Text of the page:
In this episode we are chatting with NYT Bestselling Author Daniel Crosby, PhD and it is a jam packed episode!
He is so giving in this episode as you will see as he brings a different approach on how we look at our money which I absolutely love.
What you’ll learn about in today’s episode:
- Why debt was a forbidden word in his household growing up
- How willpower is in limited supply (and why eating that chocolate can make you a better investor)
- The difference between a story based investor and a probability investor
- Why he purchased Powerball tickets when he knows better
- Three strong statistics that show why women are better investors
Daniel’s Money Story
Daniel grew up as the son of a financial adviser. Daniel says this is unique since he learned a lot about money and it was a topic regularly discussed in the open between the family. In his home, the word “debt” was considered a four-letter word — they didn’t want to say that word in the house. Daniel grew up learning a lot about investing, compounded interests, taking risks and entrepreneurship. This thinking has profoundly influenced his behavior into his current role today.
Initially, Daniel started college majoring in business—but after a mission trip in southeast Asia, he decided he wanted to do more good for the world and help people. He went into psychology with an eye on being a therapist but the stress eventually got to him, and he found behavioral finance. Behavioral finance is a segment between psychology and investment — why people do the things they do with their money. It takes the sterile nuances of finance and meshes with human behavior and emotion.
The 10 Commandments for Building Wealth
- You are in control—you control what matters most.
- You can’t do this alone—guidance is needed to point you on the right path.
- Trouble is opportunity—willpower is not enough.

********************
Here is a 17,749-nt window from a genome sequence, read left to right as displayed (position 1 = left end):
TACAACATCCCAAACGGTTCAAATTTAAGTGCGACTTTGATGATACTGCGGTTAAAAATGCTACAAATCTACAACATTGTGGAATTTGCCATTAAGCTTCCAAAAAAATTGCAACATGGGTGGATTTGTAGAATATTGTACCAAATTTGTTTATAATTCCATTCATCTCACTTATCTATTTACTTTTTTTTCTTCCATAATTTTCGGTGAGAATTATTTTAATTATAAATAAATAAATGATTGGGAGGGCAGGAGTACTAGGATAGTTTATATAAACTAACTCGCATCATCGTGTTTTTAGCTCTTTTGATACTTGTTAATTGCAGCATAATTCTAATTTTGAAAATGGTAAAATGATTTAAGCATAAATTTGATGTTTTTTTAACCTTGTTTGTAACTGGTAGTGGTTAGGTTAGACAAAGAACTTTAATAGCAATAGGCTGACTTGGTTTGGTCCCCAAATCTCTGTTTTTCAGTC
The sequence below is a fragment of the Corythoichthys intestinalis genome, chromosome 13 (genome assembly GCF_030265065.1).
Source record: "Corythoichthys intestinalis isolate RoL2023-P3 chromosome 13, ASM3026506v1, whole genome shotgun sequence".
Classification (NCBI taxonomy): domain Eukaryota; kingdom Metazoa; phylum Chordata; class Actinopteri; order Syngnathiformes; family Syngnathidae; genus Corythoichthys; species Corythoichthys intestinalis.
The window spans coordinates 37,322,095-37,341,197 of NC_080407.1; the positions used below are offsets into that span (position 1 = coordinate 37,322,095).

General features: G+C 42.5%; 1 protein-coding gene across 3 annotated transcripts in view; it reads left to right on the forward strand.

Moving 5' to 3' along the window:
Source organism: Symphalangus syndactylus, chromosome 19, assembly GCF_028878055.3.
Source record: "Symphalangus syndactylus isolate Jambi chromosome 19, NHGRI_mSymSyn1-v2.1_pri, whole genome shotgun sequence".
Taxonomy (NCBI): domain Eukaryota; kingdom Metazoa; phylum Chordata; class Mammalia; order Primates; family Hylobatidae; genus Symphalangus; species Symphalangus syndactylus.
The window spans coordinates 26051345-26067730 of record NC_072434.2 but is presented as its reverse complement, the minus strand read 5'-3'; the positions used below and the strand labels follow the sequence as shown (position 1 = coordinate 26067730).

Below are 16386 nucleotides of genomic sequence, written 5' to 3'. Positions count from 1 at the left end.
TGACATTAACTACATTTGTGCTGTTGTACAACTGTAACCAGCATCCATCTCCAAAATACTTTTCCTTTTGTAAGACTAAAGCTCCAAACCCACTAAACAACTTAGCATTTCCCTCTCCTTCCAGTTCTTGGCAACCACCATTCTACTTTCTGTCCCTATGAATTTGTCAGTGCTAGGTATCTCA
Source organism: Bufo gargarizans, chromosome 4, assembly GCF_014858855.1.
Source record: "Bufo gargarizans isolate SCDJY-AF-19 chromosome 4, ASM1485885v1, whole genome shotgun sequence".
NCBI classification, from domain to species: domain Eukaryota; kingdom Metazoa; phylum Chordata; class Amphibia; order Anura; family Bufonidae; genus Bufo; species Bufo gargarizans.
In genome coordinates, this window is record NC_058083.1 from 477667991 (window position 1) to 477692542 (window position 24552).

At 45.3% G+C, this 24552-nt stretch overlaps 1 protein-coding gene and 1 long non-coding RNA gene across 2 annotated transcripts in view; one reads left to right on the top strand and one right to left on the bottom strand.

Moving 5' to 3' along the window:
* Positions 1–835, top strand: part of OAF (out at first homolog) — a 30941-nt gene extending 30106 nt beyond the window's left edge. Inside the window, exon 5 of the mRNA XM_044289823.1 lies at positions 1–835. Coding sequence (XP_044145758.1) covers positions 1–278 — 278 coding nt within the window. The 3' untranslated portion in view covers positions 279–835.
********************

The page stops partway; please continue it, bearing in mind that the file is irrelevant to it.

- If you’re excited about an investment, it’s probably a bad idea—story-based investors versus probability investors.
- You are not special.
- Life is a benchmark—goals-based investing.
- Forecasting is for weather people.
- Excess is never permanent—if things have been good for a really long time, it might get bad.
- Diversification means saying sorry.
- Risk is not a squiggly line.
Research Showing How Women are Better Investors
- Funds managed by women outperformed men by 4%
- Women retail investors are better in a recession by 1.4% a year
- Single women beat single men by 2.3% a year when it comes to investing
Her Money Matters because..
“Women are better investors than men.”
Links and Resources:
@danielcrosby on Twitter
**Please note the link is an affiliate link so I may receive a small commission if you purchase**
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Abrazos + Much Love,
Today’s episode of the podcast is brought to you by Bari Tessler Linden and The Art of Money. The Art Of Money is open NOW for a limited time, you can get a taste of Bari’s work in her free Money Mochas series over at BariTessler.com
P.S. THANK YOU for listening!
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